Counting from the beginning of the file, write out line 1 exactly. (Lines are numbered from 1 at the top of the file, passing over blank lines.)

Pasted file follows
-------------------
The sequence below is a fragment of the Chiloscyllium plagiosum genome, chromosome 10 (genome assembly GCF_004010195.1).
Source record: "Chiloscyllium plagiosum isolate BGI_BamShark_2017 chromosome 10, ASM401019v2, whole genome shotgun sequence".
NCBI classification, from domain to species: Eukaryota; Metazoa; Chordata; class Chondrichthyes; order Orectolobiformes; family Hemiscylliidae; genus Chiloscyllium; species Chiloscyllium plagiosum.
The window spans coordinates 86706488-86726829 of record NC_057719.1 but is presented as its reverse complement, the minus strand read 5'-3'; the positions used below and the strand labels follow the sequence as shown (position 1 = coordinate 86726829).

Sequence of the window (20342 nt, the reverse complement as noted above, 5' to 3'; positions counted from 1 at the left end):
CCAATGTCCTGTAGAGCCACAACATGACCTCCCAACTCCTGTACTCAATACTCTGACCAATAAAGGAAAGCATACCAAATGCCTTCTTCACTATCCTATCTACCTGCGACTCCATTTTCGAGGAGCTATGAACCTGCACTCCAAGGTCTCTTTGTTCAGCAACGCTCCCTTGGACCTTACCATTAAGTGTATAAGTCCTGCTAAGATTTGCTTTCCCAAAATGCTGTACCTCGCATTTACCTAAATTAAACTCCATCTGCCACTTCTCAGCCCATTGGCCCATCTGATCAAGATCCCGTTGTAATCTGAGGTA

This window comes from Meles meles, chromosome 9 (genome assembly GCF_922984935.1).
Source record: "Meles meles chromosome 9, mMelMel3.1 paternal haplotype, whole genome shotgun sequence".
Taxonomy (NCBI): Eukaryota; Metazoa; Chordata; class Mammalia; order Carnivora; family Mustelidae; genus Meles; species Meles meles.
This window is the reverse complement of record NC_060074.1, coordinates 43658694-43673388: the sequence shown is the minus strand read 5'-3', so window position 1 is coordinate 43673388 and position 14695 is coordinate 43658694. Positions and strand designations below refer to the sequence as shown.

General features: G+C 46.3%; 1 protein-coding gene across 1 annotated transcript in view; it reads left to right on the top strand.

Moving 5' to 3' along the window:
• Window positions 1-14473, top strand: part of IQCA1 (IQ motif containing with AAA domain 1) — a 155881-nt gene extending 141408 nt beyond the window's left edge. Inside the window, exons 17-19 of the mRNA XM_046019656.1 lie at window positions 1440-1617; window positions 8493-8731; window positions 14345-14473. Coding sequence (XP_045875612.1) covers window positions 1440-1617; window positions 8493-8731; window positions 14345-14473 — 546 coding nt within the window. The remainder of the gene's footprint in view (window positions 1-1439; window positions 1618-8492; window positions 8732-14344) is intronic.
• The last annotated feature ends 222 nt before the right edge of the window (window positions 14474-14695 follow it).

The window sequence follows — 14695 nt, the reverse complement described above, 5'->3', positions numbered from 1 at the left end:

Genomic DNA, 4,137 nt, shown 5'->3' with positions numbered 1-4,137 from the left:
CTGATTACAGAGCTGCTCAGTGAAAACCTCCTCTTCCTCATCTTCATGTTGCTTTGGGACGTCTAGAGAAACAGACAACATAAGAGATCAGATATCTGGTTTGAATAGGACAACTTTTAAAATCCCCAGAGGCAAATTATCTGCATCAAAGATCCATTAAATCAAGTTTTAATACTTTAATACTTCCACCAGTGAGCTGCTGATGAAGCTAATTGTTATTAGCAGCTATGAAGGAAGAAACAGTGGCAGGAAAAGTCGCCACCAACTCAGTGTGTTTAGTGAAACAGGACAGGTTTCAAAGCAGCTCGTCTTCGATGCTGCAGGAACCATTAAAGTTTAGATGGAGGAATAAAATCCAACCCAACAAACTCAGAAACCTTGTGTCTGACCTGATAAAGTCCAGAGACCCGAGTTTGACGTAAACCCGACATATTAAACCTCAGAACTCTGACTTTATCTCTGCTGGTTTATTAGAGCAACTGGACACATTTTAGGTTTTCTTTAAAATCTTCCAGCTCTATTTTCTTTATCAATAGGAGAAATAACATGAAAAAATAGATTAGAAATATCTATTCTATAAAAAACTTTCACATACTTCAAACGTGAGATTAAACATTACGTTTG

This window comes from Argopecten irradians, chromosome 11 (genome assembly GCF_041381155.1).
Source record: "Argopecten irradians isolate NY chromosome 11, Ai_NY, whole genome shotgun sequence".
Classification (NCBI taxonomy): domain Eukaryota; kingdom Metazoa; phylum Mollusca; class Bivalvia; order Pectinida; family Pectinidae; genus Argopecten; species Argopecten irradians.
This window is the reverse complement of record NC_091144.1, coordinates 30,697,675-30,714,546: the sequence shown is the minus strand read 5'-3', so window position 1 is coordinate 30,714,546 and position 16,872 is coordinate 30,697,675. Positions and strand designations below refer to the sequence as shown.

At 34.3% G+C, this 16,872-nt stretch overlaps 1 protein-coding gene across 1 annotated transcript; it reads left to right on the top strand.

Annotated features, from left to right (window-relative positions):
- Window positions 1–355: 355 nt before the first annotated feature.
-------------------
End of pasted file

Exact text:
The sequence below is a fragment of the Chiloscyllium plagiosum genome, chromosome 10 (genome assembly GCF_004010195.1).